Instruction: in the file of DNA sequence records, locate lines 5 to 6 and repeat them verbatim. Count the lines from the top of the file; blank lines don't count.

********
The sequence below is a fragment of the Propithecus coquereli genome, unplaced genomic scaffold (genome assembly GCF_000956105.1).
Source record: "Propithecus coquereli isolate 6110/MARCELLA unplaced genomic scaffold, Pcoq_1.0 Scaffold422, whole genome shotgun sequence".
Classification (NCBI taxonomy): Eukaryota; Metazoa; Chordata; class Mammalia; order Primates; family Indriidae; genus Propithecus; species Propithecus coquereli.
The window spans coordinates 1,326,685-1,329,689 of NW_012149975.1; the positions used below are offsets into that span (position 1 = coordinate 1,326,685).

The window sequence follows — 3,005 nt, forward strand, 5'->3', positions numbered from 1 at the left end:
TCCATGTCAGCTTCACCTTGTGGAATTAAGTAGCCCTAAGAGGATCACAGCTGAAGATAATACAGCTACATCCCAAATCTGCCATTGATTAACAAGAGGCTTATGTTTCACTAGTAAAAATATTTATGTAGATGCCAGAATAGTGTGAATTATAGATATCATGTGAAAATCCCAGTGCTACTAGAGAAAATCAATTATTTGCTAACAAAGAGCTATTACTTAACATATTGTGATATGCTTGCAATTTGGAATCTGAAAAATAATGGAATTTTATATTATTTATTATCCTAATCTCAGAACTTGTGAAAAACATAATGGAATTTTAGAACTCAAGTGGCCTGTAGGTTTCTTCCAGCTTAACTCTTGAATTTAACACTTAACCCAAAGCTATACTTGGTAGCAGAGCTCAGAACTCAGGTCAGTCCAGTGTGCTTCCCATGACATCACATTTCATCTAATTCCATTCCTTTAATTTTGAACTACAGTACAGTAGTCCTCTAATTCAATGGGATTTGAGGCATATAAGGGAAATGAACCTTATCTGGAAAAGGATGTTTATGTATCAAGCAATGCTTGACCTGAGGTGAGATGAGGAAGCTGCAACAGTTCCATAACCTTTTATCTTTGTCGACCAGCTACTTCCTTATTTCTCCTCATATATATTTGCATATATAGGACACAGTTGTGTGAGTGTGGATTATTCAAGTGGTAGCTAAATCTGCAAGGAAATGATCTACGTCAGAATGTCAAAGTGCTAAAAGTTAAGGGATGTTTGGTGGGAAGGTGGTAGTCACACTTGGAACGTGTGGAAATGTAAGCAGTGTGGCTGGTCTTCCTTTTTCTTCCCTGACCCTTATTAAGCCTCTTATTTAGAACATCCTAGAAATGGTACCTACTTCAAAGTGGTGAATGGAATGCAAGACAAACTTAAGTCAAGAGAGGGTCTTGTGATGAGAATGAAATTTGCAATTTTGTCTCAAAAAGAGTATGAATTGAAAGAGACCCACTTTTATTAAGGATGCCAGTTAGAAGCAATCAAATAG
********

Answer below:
The window sequence follows — 3,005 nt, forward strand, 5'->3', positions numbered from 1 at the left end:
TCCATGTCAGCTTCACCTTGTGGAATTAAGTAGCCCTAAGAGGATCACAGCTGAAGATAATACAGCTACATCCCAAATCTGCCATTGATTAACAAGAGGCTTATGTTTCACTAGTAAAAATATTTATGTAGATGCCAGAATAGTGTGAATTATAGATATCATGTGAAAATCCCAGTGCTACTAGAGAAAATCAATTATTTGCTAACAAAGAGCTATTACTTAACATATTGTGATATGCTTGCAATTTGGAATCTGAAAAATAATGGAATTTTATATTATTTATTATCCTAATCTCAGAACTTGTGAAAAACATAATGGAATTTTAGAACTCAAGTGGCCTGTAGGTTTCTTCCAGCTTAACTCTTGAATTTAACACTTAACCCAAAGCTATACTTGGTAGCAGAGCTCAGAACTCAGGTCAGTCCAGTGTGCTTCCCATGACATCACATTTCATCTAATTCCATTCCTTTAATTTTGAACTACAGTACAGTAGTCCTCTAATTCAATGGGATTTGAGGCATATAAGGGAAATGAACCTTATCTGGAAAAGGATGTTTATGTATCAAGCAATGCTTGACCTGAGGTGAGATGAGGAAGCTGCAACAGTTCCATAACCTTTTATCTTTGTCGACCAGCTACTTCCTTATTTCTCCTCATATATATTTGCATATATAGGACACAGTTGTGTGAGTGTGGATTATTCAAGTGGTAGCTAAATCTGCAAGGAAATGATCTACGTCAGAATGTCAAAGTGCTAAAAGTTAAGGGATGTTTGGTGGGAAGGTGGTAGTCACACTTGGAACGTGTGGAAATGTAAGCAGTGTGGCTGGTCTTCCTTTTTCTTCCCTGACCCTTATTAAGCCTCTTATTTAGAACATCCTAGAAATGGTACCTACTTCAAAGTGGTGAATGGAATGCAAGACAAACTTAAGTCAAGAGAGGGTCTTGTGATGAGAATGAAATTTGCAATTTTGTCTCAAAAAGAGTATGAATTGAAAGAGACCCACTTTTATTAAGGATGCCAGTTAGAAGCAATCAAATAG